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Republican leaders come to Christie's defense

Some Republican leaders offered their support to the embattled Governor.
Rudy Giuliani
Former New York Mayor Rudy Giuliani speaks in Washington, on Sept. 6, 2011.

Republican leaders cautioned against a rush to judgment on the most recent allegations against New Jersey Governor Chris Christie on Sunday, two days after a letter on behalf of a former Port Authority official alleged Christie knew of lane closures on the George Washington Bridge as they were happening.

Appearing on ABC's This Week, Rep. Paul Ryan, R-WI, said it is still too early to make judgments based on what is publicly known. Former Port Authority official David Wildstein alleges that it was “the Christie administration’s order” to close lanes on the George Washington Bridge, which resulted in massive traffic jams on the bridge during the week of Sept. 9. The letter also claims that evidence exists that will prove Christie was not telling the truth when he said he only learned of the closures after the fact.

"Right now, all we know is one person's word against another. You can't base any conclusion on such a thing," Ryan said. "And so unless something else is known or made clear, I don't see why you would change what's going on right now."

The continuing "Bridgegate scandal should also not disrupt Christie's second term, according to Ryan. "I don't think he should step down because nothing has been proven, and you always give a person the benefit of the doubt in those kind of situations, in my judgment," he said.

Louisiana Governor Bobby Jindal said on State of the Union that the ongoing scandal should not cost Christie his position at the helm of the Republican Governor’s Association. "I don't think he should step down, I think he should stay there," the RGA vice chair said.

Former New York City mayor Rudy Giuliani again defended Christie from Democrats and the media, this time on CBS’ Face the Nation. "I think there's a real incident that was unfortunate and bad, and the governor apologized for that. I don't want to minimize that, but what I'm saying is you take that incident and now you've got pile-on," Giuliani said.

Giuliani also acknowledged the seriousness of allegations that Christie did not tell the truth about when he learned of the lane closures. "If he's lying, it's a really bad situation. If he's not lying, then something very unfair is being done to him. So let's see what happens," he said. "If the governor didn't tell the truth, the governor is in serious trouble. We shouldn't jump to that conclusion until there's evidence to suggest that."

Democratic Assemblyman John Wisniewski, the state representative leading the investigation into the lane closures, responded to Giuliani's suggestion that he was biased against Christie when he began his investigation and had "pre-judged" the governor. "What I've said is I have skepticism about the governor's statement. I haven't said that the governor has responsibility for this. I haven't said that the governor knew when this was happening," Wisniewski said. "What I've said is the governor made a statement about what he knew and I said I have my doubts about that timeline. He could have known at any time but I have my doubts about what he said."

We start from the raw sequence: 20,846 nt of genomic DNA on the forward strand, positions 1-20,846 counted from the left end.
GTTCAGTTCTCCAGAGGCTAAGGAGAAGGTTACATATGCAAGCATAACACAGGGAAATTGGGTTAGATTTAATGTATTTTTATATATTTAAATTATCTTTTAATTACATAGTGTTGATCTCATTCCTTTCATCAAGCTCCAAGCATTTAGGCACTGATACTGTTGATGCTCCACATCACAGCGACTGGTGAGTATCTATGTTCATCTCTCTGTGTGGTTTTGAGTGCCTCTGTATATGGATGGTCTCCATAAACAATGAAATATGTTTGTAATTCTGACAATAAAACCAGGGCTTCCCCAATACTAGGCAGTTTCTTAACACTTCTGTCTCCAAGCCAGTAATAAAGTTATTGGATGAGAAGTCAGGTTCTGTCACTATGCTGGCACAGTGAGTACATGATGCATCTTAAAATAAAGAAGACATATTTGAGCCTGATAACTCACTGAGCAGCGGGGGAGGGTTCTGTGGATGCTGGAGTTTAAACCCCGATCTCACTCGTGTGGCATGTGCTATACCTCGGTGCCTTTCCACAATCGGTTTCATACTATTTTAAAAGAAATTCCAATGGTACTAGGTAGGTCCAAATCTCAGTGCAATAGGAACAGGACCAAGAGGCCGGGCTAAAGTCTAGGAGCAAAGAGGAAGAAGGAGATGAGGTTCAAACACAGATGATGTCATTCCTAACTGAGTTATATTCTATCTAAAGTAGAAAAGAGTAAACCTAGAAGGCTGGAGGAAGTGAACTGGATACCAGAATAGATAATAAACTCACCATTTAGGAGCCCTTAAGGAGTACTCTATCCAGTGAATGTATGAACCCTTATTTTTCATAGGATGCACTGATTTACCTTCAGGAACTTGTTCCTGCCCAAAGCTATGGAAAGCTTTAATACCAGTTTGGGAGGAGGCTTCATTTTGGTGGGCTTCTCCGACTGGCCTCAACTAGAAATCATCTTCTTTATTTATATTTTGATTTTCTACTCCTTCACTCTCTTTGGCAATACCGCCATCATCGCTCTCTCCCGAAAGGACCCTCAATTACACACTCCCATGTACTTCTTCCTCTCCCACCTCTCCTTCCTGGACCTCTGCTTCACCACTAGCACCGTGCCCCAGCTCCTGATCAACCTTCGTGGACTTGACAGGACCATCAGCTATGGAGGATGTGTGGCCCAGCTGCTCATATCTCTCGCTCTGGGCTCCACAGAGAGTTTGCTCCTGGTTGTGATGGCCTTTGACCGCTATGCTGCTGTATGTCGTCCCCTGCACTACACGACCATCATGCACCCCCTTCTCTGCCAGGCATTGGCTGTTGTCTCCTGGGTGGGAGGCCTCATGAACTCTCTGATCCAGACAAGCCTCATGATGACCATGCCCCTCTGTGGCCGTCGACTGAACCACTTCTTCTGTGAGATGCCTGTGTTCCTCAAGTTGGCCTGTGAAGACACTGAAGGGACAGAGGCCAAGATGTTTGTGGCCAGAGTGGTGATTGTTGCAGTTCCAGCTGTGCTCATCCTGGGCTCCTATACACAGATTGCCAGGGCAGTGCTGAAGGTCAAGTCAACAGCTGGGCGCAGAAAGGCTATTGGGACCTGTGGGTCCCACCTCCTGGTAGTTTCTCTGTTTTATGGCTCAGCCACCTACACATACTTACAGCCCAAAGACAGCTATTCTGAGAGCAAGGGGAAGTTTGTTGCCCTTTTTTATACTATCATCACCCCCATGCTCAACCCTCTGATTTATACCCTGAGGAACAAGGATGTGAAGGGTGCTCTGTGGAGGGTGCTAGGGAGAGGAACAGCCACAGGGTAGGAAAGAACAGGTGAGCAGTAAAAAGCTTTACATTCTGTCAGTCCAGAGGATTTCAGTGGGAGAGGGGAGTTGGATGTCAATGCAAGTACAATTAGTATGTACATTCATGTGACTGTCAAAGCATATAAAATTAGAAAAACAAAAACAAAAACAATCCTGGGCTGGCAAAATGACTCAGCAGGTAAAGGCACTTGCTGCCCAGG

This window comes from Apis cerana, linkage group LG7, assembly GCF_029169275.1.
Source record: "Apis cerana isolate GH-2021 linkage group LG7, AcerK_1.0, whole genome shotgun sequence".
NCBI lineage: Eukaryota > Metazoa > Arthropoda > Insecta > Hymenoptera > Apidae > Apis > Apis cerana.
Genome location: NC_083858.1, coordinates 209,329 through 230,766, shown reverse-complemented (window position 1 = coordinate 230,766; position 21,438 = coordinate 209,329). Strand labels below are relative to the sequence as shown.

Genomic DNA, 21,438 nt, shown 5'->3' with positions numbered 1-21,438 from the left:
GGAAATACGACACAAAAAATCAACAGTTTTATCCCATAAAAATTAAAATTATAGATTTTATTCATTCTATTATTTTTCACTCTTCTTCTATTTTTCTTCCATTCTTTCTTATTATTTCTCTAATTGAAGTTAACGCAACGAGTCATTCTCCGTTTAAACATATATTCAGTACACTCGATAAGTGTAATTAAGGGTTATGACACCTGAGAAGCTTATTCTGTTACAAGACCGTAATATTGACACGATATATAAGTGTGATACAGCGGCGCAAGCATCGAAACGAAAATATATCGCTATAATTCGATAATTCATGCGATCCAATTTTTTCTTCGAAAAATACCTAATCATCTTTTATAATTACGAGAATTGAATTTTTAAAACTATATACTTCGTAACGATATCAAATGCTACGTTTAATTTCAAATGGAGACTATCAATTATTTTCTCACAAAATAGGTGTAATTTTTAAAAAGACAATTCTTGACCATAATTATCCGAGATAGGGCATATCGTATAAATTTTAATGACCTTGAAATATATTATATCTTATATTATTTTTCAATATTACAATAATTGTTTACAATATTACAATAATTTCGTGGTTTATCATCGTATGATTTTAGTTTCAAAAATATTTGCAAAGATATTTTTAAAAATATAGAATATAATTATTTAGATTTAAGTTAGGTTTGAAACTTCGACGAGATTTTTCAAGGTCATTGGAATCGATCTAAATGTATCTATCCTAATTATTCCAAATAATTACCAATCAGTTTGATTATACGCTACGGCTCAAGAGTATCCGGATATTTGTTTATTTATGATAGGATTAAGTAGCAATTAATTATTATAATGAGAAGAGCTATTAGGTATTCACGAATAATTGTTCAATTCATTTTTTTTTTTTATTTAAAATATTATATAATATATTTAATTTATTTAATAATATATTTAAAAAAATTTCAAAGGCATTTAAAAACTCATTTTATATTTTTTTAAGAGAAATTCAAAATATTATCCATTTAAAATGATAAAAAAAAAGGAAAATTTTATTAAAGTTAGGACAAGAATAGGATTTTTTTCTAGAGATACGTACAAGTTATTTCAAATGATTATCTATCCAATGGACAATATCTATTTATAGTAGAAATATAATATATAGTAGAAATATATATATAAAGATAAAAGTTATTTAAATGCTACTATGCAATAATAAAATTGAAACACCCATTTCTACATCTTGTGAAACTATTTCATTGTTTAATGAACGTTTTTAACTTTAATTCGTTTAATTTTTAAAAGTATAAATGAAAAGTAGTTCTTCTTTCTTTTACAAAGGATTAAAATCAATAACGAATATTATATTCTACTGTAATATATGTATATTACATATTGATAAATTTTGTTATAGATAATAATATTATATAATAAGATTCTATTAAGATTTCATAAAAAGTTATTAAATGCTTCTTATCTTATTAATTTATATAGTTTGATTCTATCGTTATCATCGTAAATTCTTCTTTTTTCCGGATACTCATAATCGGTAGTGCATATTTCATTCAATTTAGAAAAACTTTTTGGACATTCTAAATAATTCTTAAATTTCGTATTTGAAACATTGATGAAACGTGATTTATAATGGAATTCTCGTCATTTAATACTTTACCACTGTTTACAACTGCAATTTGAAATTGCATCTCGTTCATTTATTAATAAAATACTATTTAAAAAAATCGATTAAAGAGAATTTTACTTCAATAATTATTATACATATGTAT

On the question of what evidence Wildstein was referring to in the letter that came to light Friday, Wisniewski said that such evidence was not included in the information turned over in response to the investigation's subpoena. "We don't really know what the evidence is," Wisniewski said on Meet the Press. "He submitted over 900 pages of documents in response to the subpoena. Apparently what he's talking about must be something other than what he submitted."

Christie's administration responded to the letter Friday, saying a statement, "Mr. Wildstein's lawyer confirms what the governor has said all along - he had absolutely no prior knowledge of the lane closures before they happened and whatever Mr. Wildstein's motivations were for closing them to begin with."

The Governor's office also sent out an email on Saturday titled, “5 Things You Should Know About The Bombshell That’s Not A Bombshell” that criticizes the New York Times, which was the first news organization to report on Wildstein’s lawyer’s letter, for its “sloppy reporting.” It concludes by stating, in bold font: “Bottom line - David Wildstein will do and say anything to save David Wildstein.” Politico obtained the email and posted it in full on its website.